Jennifer Lawrence’s upcoming episode of SNL should be awesome — provided the Golden Globe winner isn’t arrested for murder between now and Saturday.
Lawrence spends the bulk of her Saturday Night Live promos getting the best of cast member Jason Sudeikis, who keeps trying to impress her by quoting Wesley Snipes movies and imitating Bradley Cooper’s Silver Linings Playbook character. Things take a turn in the last part of the clip, though, when Sudeikis convinces Lawrence to break out her old Hunger Games bow — and it turns out that the actress’s aim isn’t quite as good as Katniss’.
“It’s never a good idea for me to wing it,” Jennifer Lawrence told David Letterman last night after he asked about her Golden Globes acceptance speech. Her fans, of course, would disagree — when Lawrence wings it, she tends to produce endlessly quotable lines about everything from her first meeting with Catching Fire director Francis Lawrence (“I spit egg inside his mouth when I was talking. Into his mouth”) to her post-red carpet ritual (“The first thing I do when I get off a carpet is take my heels off, rub my makeup everywhere, and basically pick up a garbage can and go ‘Rawwrrrrr!’ and dump it all over my head”).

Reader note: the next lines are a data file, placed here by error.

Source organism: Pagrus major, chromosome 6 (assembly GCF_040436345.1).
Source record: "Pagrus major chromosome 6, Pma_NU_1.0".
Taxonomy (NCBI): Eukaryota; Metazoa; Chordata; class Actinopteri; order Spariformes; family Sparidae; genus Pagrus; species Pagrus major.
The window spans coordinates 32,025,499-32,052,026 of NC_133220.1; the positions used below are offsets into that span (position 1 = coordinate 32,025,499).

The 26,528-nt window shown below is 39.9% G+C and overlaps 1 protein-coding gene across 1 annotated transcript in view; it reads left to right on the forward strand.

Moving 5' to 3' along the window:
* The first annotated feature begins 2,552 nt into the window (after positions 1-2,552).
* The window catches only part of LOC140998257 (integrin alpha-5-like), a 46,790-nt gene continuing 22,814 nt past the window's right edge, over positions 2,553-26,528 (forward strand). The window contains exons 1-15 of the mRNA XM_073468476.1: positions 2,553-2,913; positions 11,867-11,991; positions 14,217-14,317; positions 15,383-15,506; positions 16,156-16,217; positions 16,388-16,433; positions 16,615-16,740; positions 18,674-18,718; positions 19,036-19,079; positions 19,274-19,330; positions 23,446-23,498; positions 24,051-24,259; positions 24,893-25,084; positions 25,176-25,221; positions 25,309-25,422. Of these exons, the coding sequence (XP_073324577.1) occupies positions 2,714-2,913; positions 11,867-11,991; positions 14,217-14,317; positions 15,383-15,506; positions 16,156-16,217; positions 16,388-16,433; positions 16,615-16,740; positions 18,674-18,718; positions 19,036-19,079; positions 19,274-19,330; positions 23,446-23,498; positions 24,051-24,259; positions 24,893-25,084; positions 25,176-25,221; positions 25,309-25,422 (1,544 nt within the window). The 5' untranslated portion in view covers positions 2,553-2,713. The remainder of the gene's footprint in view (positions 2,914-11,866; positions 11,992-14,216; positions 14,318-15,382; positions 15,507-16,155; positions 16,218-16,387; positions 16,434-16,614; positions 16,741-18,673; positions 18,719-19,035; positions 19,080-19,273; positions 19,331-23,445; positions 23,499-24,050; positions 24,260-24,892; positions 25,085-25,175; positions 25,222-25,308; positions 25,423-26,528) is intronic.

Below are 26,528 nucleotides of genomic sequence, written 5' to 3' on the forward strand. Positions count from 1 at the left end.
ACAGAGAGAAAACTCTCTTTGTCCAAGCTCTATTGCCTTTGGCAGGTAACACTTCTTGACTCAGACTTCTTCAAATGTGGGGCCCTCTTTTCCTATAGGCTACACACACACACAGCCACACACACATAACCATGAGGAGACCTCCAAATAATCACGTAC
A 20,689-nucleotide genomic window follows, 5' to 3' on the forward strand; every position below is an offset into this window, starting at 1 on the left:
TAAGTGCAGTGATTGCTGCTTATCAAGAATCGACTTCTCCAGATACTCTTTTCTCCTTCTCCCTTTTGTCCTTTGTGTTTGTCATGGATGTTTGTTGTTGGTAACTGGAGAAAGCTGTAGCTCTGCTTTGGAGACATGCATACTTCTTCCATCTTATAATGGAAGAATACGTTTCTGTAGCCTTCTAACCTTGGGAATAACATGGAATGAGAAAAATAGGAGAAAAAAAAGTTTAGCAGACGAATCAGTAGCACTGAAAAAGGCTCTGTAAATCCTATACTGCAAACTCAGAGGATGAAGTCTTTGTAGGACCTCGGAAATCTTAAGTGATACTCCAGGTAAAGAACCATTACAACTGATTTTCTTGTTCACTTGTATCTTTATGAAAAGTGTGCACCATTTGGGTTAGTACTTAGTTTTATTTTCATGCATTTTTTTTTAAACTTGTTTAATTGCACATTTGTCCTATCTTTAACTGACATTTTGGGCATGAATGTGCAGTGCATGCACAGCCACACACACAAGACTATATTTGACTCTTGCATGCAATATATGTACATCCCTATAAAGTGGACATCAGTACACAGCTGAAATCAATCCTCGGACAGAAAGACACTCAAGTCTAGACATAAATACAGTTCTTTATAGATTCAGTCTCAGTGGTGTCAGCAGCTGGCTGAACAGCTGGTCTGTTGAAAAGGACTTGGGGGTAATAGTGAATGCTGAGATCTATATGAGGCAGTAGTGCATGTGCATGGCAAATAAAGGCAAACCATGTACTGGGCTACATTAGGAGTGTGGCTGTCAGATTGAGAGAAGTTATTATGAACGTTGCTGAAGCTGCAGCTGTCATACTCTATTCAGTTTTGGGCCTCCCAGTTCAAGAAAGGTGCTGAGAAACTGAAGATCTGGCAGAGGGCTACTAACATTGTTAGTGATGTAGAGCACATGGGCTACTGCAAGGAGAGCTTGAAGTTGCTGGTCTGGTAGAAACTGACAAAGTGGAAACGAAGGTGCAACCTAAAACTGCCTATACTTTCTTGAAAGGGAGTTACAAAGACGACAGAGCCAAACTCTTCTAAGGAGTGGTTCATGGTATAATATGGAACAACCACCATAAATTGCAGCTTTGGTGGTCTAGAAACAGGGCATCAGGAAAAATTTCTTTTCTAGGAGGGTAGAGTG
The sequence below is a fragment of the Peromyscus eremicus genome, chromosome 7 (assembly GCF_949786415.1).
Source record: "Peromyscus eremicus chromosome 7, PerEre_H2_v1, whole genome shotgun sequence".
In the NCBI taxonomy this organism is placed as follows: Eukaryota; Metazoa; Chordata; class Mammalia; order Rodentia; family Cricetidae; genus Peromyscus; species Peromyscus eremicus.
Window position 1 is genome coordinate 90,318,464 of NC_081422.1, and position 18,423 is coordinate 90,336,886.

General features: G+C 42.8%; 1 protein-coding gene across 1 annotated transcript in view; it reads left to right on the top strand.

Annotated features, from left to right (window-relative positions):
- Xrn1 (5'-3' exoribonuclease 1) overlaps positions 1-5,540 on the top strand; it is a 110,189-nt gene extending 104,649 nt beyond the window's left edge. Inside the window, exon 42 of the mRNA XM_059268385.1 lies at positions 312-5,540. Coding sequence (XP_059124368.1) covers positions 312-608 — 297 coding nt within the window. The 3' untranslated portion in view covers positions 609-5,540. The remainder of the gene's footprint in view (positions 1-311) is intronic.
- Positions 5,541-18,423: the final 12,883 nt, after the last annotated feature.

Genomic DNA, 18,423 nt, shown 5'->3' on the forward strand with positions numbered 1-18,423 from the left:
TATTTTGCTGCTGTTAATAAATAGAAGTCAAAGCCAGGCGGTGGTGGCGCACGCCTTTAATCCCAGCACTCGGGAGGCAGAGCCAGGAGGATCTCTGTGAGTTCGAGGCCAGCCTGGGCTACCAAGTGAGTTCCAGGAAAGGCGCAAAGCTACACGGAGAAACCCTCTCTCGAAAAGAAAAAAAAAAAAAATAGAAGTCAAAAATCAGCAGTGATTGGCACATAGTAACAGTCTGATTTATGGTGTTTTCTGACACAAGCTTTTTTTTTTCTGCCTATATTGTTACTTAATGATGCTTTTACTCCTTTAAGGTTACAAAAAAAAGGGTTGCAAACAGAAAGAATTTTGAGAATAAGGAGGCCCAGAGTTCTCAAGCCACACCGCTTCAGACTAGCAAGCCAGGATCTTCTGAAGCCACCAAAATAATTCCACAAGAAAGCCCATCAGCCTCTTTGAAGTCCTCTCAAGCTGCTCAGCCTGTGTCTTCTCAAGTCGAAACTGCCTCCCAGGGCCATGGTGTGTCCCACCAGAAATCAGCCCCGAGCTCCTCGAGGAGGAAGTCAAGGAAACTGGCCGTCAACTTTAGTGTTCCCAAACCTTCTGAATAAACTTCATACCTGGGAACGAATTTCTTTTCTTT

Then again, sometimes Lawrence’s goofy sense of humor can get the Silver Linings Playbook star into trouble. Take that Golden Globes speech, for instance: Upon accepting her award for Best Actress in a Comedy or Musical, the first thing Lawrence said was, “What does it say? ‘I beat Meryl!’” Many viewers at home — including prolific Globes tweeter Lindsay Lohan — were scandalized; what right did this 22-year-old have to diss the world’s most celebrated actress?
But others understood what Lawrence was really doing — and while on the Late Show, she took the opportunity to set the record straight. READ FULL STORY »